Histomorphometry and stereological analyses
The conventional stereological principles and accepted morphometric procedures as outlined by Elias and Hyde, (1980) were used to obtain quantitative information, details of the procedure have been described previously (Prakash et al., 2008). Systematic unbiased random sampling (SURS) protocol was adopted. All the data’s are expressed in relative value.
The significant difference between the mean value of control and experimental groups was determined by student‘t’ test. P value <0.05 was considered as statistically significant (Zar, 1974). All the analysis was done by using Microsoft Excel 2003 and SPSS statistical package version 7.
Significant reduction in percentage of viable and increase of the dead sperm were observed in the long term hyperglycemic rats when compared with normoglycemic rats. There was significant decline in motility in hyperglycemic when compared with normoglycemic rats.
The sperm concentrations and motility were markedly decreased in the long term hyperglycemic rats. No significant changes were observed in the morphometry study in all the experimental groups. Morphological analysis shows wide degree of abnormality in long term diabetic rat sperm such as defects in the head (microcephalic, bicephalous, amorphous, and acephalic), neck and tail when compared to the group I.
Cytoplasmic droplet containing sperm
Cytoplasmic droplet study showed significant increase of the sperm containing cytoplasmic droplets in long term hyperglycemic rats (45 ± 1.12) when compared to normoglycemic rats (3 ± 0.39). These cytoplasmic droplets were located at various levels in the sperm; tail remnant was more in number. Observations are summarized in table 2.
Epididymal transit time
Significant reduction in the epididymal transit time was observed in the long term diabetic rat when compared with normal rats. Data’s were shown in table 1.
Table 1 Sperm analysis data and epididymal transit time of control and long term diabetic animals. Each value indicates the mean ± SD of (n – 6) animals. a – control, *** – p<0.001.
|Sperm viability (%)|
|Live||98 ± 1.23||60 ± 2.12 a***|
|Dead||2 ± 0.89||40 ± 1.65 a***|
|Motility (%)||98 ± 2.15||50 ± 1.86 a***|
|Count (106)||371 ± 12.02||128 ± 3.25 a***|
|Normal||96 ± 2.12||67 ± 3.20 a***|
|Abnormal||4 ± 0.35||33 ± 1.32 a***|
|Epididymal sperm count (X106/organ)|
|Caput/ Corpus||123.67 ± 4.68||45.23 ± 2.17 a***|
|Caudal||247.33 ± 2.63||82.77 ± 1.86 a***|
|Epididymal sperm transit time (days)|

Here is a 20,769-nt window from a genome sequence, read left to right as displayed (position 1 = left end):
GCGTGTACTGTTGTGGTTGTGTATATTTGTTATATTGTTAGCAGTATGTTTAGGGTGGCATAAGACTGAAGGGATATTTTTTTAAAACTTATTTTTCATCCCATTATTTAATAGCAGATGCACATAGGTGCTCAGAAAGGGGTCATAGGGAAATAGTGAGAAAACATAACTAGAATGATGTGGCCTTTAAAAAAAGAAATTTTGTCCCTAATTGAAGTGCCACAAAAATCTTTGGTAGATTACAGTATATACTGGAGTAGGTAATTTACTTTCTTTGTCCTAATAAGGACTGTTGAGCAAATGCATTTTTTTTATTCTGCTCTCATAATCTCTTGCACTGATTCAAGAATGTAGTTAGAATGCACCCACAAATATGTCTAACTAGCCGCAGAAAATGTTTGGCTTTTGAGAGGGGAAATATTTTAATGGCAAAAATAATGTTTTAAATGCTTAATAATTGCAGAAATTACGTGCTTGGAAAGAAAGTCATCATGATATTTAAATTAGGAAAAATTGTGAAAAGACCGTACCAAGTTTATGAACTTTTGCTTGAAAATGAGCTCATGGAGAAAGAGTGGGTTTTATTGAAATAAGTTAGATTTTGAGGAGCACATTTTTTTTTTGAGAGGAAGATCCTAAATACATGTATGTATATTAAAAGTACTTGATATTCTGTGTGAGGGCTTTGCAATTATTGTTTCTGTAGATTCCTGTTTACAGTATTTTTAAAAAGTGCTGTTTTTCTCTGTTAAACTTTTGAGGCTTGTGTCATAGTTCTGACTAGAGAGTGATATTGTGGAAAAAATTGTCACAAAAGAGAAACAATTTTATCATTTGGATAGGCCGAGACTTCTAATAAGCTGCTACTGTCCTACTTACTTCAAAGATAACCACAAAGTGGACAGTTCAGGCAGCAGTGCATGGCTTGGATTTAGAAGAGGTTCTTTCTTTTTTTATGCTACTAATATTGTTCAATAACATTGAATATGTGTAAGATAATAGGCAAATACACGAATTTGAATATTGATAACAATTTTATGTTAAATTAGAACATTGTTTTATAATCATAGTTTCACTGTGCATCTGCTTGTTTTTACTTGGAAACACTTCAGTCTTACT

|Caput/ Corpus||6.110 ± 0.25||2.47 ± 0.86 a***|
|Caudal||12.22 ± 1.01||4.52 ± 1.06 a***|
Epididymal Morphological Changes
There were morphological alteration such as decrease in the length, breadth, height, weight and volume in all the three regions of epididymis i.e. caput, corpus and cauda of long term hyperglycemic rats when compared to the normoglycemic rats. Data’s were shown in table 2)
Table 2 Morphology of epididymis in control and long term diabetic animals. Each value indicates the mean ± SD of (n –6) animals. a – control, * – p<0.05, ** -p<0.01 and *** – p<0.001
|Length (cm)||5.33 ± 0.24||4.1 ± 0.15 a **|
|Caput||0.63 ± 0.12||0.25 ± 0.11 a**|
|Corpus||0.3 ± 0.10||0.13 ± 0.09 a*|
|Caudal||0.85 ± 0.08||0.39 ± 0.11 a**|
|Caput||0.53 ± 0.12||0.15 ± 0.09 a***|
|Corpus||0.15 ± 0.03||0.1 ± 1.59 a*|
|Caudal||0.54 ± 0.06||0.24 ± 0.08 a**|
|Volume (ml)||0.48 ± 0.11||0.15 ± 0.09 a**|
|Weight (gm)||0.643 ± 0.06||0.31 ± 0.03 a***|
Epididymal histology shows the thickening of basement membrane, vacuolation of the epithelial cells and absence of mature spermatozoa and presence of immature germ cell in the lumen of tubules in the long term diabetic animals when compared to the control (Fig. 1).
There was significant change in volume of connective tissue, tubule and epithelia. The number of tubule was found to be increased and the diameter found to be decreased in diabetic group (Figure 2 to 7).
The present data’s revealed that major changes in structure and functions of epididymis plays a significant role in altering sperm quality and quantity under the influence of long-term diabetes. This includes reduction in gross weight and volume of the epididymis concomitant with decrease in the volume of spermatozoa in the tubular lumen may be partly accounted for the reduction in epididymal weight and volume in the diabetic rats. This may be due to the impaired spermatogenesis in diabetic condition (result not shown).